SMS Novara (1850)

SMS Novara was a sail frigate of the Austro-Hungarian Navy most noted for sailing the globe for the Novara Expedition of 1857–1859 and, later for carrying Archduke Maximilian and wife Carlota to Veracruz in May 1864 to become Emperor and Empress of Mexico.

Image of frigate Novara from expedition report Voyage of the Austrian Frigate Novara around the Earth (1861–1876), published in 21 volumes written over 15 years.
Name: SMS Novara
Namesake: Battle of Novara (1849)
Builder: Venetian Arsenal, Venice
Laid down: 20 September 1843
Launched: 4 November 1850
Completed: June 1851
Commissioned: (pre-1862) Full-rigged frigate
Decommissioned: Hulked, 22 August 1876
Reclassified: Gunnery training ship, 22 June 1881
Stricken: 22 October 1898
Fate: Scrapped, 1899
General characteristics as reconstructed in 1862
Type: Screw frigate
Displacement: 2,615 t (2,574 long tons)
Length: 76.79 m (251 ft 11 in)
Beam: 14.32 m (47 ft 0 in)
Draft: 5.8 m (19 ft 0 in)
Installed power: 1,200 ihp (890 kW)
Propulsion: 1 shaft, 1 steam engine
Speed: 12 knots (22 km/h; 14 mph)
Range: 3,300 nmi (6,100 km; 3,800 mi) at 10 knots (19 km/h; 12 mph)
Complement: 550



SMS Novara[1] was a frigate that circumnavigated the earth in the course of the Austrian Imperial expedition of 1857–1859, during the reign of (Kaiser) Emperor Franz Joseph I of Austria. [2][3] It was a sailing ship with three masts of sails and six decks, outfitted with 42 cannons, and had a water displacement of nearly 2,107 tons.[3]

Between 1843 and 1899 SMS Novara had several different names and configurations:[4] originally named Minerva when the lengthy construction started in Venice during 1843, the partially completed frigate was renamed Italia by Venetian revolutionaries in 1848, finally launched with the name Novara in 1850, and converted to a steam cruiser during 1861–1865.

The name Novara originated with the Battle of Novara in March 1849: following the Austrians' retaking of Venice in August 1849, Field Marshal Radetzky visited the shipyard there, and the officers petitioned him to have the nearly-completed Italia renamed in honour of his victory over King Charles Albert at the Italian town of Novara.[4] The ship was subsequently christened "Novara" in 1849, and construction restarted in earnest under Austrian supervision. The hull left the slipway the following year, in November 1850.[4]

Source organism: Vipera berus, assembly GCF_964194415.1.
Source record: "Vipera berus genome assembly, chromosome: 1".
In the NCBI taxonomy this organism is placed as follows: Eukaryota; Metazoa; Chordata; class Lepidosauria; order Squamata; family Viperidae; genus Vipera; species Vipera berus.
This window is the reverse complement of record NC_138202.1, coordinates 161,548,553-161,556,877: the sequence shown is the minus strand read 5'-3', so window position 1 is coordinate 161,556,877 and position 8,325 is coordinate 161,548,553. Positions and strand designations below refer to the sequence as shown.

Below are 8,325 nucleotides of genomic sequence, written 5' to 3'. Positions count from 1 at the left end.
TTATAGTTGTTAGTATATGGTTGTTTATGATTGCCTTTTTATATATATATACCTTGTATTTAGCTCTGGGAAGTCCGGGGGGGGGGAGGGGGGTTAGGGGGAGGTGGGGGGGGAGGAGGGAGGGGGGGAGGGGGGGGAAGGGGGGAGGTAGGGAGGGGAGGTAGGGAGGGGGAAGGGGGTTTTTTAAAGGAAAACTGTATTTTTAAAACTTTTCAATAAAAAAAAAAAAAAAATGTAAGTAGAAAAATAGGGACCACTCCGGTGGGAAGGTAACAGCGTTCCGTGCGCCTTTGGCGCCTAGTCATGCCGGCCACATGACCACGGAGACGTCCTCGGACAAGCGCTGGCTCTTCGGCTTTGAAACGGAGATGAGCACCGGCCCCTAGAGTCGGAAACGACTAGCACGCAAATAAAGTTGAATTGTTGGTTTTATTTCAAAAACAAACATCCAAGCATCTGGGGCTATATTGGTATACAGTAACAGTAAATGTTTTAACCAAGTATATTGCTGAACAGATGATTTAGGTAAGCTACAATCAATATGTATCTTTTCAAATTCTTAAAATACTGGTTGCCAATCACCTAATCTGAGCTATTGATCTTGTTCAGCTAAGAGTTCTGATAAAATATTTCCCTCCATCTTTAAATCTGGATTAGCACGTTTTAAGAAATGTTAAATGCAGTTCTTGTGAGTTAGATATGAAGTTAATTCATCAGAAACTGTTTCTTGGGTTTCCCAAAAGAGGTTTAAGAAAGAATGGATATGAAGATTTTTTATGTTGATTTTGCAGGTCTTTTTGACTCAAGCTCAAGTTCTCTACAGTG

The circumnavigation of the earth from April 1857 to August 1859[4] by Novara was one of the most important journeys for what became the Naturhistorisches Museum in Vienna.[2] A number of eminent natural scientists joined the voyage, including Georg Ritter von Frauenfeld, curator in the invertebrate department of the Imperial museums.[2] The material collected during the expedition was voluminous and prominent scientists continue to examine and write it to the present day;[2] (see details below).

Novara expeditionEdit

The Novara expedition of 1857–1859 was the first large-scale scientific, around-the-world mission of the Austrian Imperial navy. Authorized by Archduke Maximillian, the journey lasted 2 years 3 months, from 30 April 1857 until 30 August 1859.[3]

The expedition was accomplished by the frigate Novara, under the command of Kommodore Bernhard von Wüllerstorf-Urbair, with 345 officers and crew, plus seven (7) scientists aboard.[3] Preparation for the research journey was made by the "Imperial Academy of Sciences in Vienna" and by specialized scholars under direction of the geologist Ferdinand von Hochstetter and the zoologist Georg von Frauenfeld. The first coca plant (cocaine) investigations, in particular on St. Paul Island, the Nicobar Islands, and on New Zealand (first geological mapping by Hochstetter), created the bases for future geological research. The oceanographic research, in particular in the South Pacific, revolutionized oceanography and hydrography.

The collections of botanical, zoological (26,000 preparations), and cultural material brought back enriched the Austrian museums (especially the natural-history museum). They were also studied by Johann Natterer, a scientist who collected Vienna museum specimens during 18 years in South America. The geomagnetic observations made throughout the whole expedition significantly increased the scientific knowledge in this field. Finally, the expedition's introduction of coca plant leaves made it possible to isolate cocaine in its pure form for the first time in 1860.

The results of the research journey were compiled into a 21-binder report of the Viennese Academy of Sciences, titled "Reise der österreichischen Fregatte Novara um die Erde (1861–1876)" ("journey of the Austrian frigate Novara around the earth"). Also published were many woodcuts under the same title. An account of the voyage was also published in English, in 3 volumes, by Karl Scherzer. (See § Legacy.)

The Novara-Expedition report included a drawing of the frigate SMS Novara surrounded by an oval border with the names of locations visited: Gibraltar, Madeira, Rio de Janeiro, Cape Town, St. Paul island, Ceylon, Madras, Nicobar Islands, Singapore, Batavia, Manila, Hong Kong, Shanghai, Puynipet Island, Stewart Island or Stuart Island (16-17 October 1858),[5] Sydney (5 November 1858), Auckland, Tahiti, Valparaíso, Gravosa, and Triest (returning on 26 August 1859).